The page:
Oh yes, it's that time of year again, when, come Friday breaktime, instead of easing gently into the weekend after another exhausting week spent trying to convince Year 7 that just because you are a student teacher you have just as much authority as their "proper" teacher, you enter the staffroom to find all the other student teachers, heads down and eyes buried in the appointments section of The TES.
It's that Friday phenomenon, when we forget all the self-doubt, sought-after reassurances and group pledges to open a cafe next September, and start flicking madly through the paper in a desperate bid to find that job.
Superficially, we are all concerned for each other's job prospects. "Have you seen the advert on page 65 yet - it looks like a nice school...why don't you give it a try?" and other encouragements are passed around with almost as much frequency as the appointment pages themselves.
But the fact that no one has admitted to having applied for anything yet suggests we may all be a little more competitive than we're letting on. And for good reason - the prospect of finding myself sitting in an interview line with four people from my course or school does not fill me with the most untainted camaraderie.
Indeed, in testament to this underlying secrecy over job applications, a supply teacher asked if we'd applied for anything yet, warning us repeatedly that now is the time to start sifting through the school descriptions to give ourselves the best possible chance of securing the right position for our newly-qualified teacher year.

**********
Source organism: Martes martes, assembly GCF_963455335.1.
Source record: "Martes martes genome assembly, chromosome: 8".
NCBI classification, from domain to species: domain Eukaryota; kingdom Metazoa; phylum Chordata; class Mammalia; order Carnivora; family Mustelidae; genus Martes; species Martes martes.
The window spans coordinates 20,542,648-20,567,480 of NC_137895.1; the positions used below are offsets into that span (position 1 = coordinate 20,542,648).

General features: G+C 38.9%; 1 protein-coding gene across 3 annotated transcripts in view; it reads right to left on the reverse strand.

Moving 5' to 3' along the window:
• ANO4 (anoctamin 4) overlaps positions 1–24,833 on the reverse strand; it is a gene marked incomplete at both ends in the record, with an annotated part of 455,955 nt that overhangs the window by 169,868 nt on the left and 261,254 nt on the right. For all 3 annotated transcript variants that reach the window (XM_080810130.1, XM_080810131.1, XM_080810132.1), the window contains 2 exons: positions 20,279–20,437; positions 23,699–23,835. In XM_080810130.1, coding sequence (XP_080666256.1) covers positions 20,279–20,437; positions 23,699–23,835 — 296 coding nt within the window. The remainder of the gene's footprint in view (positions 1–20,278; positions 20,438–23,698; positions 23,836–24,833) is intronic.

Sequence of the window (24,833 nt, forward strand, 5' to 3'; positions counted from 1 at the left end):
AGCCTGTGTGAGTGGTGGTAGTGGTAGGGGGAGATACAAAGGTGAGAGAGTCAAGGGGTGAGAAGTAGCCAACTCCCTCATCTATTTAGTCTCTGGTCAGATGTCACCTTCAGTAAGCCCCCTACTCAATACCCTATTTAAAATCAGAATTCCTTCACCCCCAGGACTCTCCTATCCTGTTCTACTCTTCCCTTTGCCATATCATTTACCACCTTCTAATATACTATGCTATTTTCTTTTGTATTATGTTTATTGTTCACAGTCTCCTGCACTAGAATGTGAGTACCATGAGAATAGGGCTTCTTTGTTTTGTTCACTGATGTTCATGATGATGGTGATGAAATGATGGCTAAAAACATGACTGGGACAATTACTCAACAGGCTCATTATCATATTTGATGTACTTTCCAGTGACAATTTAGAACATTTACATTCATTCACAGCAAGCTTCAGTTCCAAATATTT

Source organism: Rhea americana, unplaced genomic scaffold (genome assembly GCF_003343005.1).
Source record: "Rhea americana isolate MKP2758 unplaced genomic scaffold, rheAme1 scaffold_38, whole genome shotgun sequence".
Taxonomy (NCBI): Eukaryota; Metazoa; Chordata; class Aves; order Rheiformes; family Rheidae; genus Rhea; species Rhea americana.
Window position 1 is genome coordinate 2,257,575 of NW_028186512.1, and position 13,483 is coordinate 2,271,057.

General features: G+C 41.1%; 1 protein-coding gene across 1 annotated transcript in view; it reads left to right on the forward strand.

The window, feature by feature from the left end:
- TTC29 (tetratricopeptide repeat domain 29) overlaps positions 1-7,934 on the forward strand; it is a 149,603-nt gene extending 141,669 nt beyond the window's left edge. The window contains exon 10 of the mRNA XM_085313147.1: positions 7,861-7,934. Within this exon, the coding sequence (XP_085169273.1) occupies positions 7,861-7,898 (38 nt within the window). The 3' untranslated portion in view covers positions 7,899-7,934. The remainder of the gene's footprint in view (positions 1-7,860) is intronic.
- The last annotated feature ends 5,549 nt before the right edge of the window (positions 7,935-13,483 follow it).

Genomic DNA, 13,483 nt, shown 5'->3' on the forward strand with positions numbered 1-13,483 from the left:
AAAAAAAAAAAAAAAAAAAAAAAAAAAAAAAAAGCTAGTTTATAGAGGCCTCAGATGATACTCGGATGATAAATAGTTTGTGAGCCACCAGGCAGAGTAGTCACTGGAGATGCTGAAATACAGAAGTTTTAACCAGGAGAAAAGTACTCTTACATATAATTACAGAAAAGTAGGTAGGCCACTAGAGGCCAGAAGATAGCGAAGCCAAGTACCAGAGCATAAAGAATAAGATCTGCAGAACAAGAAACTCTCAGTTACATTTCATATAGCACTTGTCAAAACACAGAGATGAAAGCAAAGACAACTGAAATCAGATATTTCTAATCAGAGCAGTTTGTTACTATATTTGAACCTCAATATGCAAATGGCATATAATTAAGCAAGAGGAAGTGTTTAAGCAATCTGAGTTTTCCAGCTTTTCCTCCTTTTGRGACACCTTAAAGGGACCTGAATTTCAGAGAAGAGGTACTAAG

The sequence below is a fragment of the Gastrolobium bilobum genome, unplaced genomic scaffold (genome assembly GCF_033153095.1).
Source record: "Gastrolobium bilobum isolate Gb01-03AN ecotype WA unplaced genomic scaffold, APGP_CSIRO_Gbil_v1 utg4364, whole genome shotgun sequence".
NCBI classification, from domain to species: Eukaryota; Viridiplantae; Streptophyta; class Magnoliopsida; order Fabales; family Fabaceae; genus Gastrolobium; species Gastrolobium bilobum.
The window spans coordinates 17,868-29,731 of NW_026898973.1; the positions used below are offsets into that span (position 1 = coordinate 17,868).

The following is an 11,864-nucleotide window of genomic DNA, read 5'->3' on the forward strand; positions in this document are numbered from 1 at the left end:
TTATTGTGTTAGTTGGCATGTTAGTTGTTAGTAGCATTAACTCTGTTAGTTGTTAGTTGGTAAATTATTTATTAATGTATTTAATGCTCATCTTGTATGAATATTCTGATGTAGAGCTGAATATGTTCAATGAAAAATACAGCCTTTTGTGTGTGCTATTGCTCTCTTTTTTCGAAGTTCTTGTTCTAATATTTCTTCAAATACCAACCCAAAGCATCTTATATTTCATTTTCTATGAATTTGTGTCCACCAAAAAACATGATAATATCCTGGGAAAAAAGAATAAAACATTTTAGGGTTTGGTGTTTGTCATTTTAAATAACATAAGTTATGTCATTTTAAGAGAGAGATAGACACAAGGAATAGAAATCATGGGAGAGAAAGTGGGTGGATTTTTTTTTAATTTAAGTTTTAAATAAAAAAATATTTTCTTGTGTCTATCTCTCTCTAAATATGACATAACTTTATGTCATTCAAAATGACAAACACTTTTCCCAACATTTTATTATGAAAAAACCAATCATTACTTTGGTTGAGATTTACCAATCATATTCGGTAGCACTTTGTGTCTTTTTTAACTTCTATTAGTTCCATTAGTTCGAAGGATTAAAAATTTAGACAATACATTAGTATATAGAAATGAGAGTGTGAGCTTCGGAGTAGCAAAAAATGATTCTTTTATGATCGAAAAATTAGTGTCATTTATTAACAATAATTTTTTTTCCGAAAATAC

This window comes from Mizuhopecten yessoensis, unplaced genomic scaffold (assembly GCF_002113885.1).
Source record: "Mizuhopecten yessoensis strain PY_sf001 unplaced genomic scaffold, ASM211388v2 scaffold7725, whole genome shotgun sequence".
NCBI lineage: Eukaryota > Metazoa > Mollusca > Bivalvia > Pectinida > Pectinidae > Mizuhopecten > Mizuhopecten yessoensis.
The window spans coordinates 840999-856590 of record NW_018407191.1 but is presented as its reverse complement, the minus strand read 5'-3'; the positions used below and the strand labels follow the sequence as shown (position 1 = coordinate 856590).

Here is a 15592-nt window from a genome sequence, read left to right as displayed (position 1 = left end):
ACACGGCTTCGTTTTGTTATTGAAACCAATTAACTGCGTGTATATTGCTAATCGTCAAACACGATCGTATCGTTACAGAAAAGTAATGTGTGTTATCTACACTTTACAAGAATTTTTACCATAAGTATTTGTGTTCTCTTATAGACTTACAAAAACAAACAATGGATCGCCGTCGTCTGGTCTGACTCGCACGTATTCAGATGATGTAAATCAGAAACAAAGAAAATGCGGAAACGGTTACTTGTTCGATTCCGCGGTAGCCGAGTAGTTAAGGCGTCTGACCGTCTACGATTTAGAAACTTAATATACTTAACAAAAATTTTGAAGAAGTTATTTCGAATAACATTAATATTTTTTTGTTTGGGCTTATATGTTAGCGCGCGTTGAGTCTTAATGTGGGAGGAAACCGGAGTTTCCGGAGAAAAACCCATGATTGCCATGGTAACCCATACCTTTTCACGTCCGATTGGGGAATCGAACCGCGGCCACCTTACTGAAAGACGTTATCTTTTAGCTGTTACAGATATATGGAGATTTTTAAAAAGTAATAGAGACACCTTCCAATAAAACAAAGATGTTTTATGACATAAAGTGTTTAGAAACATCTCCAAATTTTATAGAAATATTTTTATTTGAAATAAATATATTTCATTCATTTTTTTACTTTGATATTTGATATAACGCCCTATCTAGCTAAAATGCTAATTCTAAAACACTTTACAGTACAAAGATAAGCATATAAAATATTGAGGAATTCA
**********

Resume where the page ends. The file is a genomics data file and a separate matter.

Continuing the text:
I for one, however, was not about to divulge the state of my applications. As I later noticed several of the others surreptitiously scribbling down school addresses, I am sure I am not alone.
But it's not just the confession that worries me, it's that everyone starts re-judging you on what type of institution you're looking at. Heaven forbid it might be an independent school.
I even heard one story about a PGCE student who refused to talk to another student about her experiences on block practice because the other person had been placed in a private school, and, of course, that's not the real purpose of education, is it? With extra pressures like that, it is hardly surprising that we all seem to be playing our cards close to our chests.
Even worse is the dreaded catch-up telephone call with the others on your course. At least at school there's no one else from my subject, so the competition isn't quite so direct, but I had a call last week from a friend only to find out she had just applied for the same job as me.
The worst part, however, is that, for some reason, I didn't tell her about my application. It wasn't that I was afraid of bringing an element of rivalry into the friendship or that I wasn't convinced by the best person for the job theory, it's just that it didn't come up in the conversation, OK?
At the moment, this isn't going to be a problem, but I'm just a little worried that the next time I speak to her might be outside the headteacher's office. I'll keep you posted, but, in the meantime, don't tell anyone I've applied, OK?
Alex Thorold-Palmer is a PGCE student in English at Roehampton Institute, London